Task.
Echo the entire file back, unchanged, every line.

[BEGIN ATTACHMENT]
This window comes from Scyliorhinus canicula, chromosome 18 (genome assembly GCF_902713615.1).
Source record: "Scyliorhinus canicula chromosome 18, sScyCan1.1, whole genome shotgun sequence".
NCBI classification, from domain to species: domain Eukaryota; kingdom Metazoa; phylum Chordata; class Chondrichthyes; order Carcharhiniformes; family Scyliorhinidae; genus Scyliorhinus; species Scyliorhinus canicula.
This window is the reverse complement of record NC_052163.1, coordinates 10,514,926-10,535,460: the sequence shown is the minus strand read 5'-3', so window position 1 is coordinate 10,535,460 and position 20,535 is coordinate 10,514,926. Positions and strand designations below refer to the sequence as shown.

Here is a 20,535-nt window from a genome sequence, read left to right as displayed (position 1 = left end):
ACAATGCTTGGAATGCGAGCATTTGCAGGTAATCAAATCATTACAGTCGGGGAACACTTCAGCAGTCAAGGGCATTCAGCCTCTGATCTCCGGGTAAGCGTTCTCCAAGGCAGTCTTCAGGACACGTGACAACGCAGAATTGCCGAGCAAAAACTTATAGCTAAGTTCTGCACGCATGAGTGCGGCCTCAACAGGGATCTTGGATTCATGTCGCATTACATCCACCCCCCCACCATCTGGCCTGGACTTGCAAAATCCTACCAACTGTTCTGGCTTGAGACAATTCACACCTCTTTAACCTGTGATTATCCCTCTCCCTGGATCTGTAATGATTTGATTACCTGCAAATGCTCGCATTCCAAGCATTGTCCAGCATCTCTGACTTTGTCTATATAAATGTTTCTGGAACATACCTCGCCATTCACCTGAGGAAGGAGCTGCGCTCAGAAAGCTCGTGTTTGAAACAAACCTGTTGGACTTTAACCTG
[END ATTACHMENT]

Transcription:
This window comes from Scyliorhinus canicula, chromosome 18 (genome assembly GCF_902713615.1).
Source record: "Scyliorhinus canicula chromosome 18, sScyCan1.1, whole genome shotgun sequence".
NCBI classification, from domain to species: domain Eukaryota; kingdom Metazoa; phylum Chordata; class Chondrichthyes; order Carcharhiniformes; family Scyliorhinidae; genus Scyliorhinus; species Scyliorhinus canicula.
This window is the reverse complement of record NC_052163.1, coordinates 10,514,926-10,535,460: the sequence shown is the minus strand read 5'-3', so window position 1 is coordinate 10,535,460 and position 20,535 is coordinate 10,514,926. Positions and strand designations below refer to the sequence as shown.

Here is a 20,535-nt window from a genome sequence, read left to right as displayed (position 1 = left end):
ACAATGCTTGGAATGCGAGCATTTGCAGGTAATCAAATCATTACAGTCGGGGAACACTTCAGCAGTCAAGGGCATTCAGCCTCTGATCTCCGGGTAAGCGTTCTCCAAGGCAGTCTTCAGGACACGTGACAACGCAGAATTGCCGAGCAAAAACTTATAGCTAAGTTCTGCACGCATGAGTGCGGCCTCAACAGGGATCTTGGATTCATGTCGCATTACATCCACCCCCCCACCATCTGGCCTGGACTTGCAAAATCCTACCAACTGTTCTGGCTTGAGACAATTCACACCTCTTTAACCTGTGATTATCCCTCTCCCTGGATCTGTAATGATTTGATTACCTGCAAATGCTCGCATTCCAAGCATTGTCCAGCATCTCTGACTTTGTCTATATAAATGTTTCTGGAACATACCTCGCCATTCACCTGAGGAAGGAGCTGCGCTCAGAAAGCTCGTGTTTGAAACAAACCTGTTGGACTTTAACCTG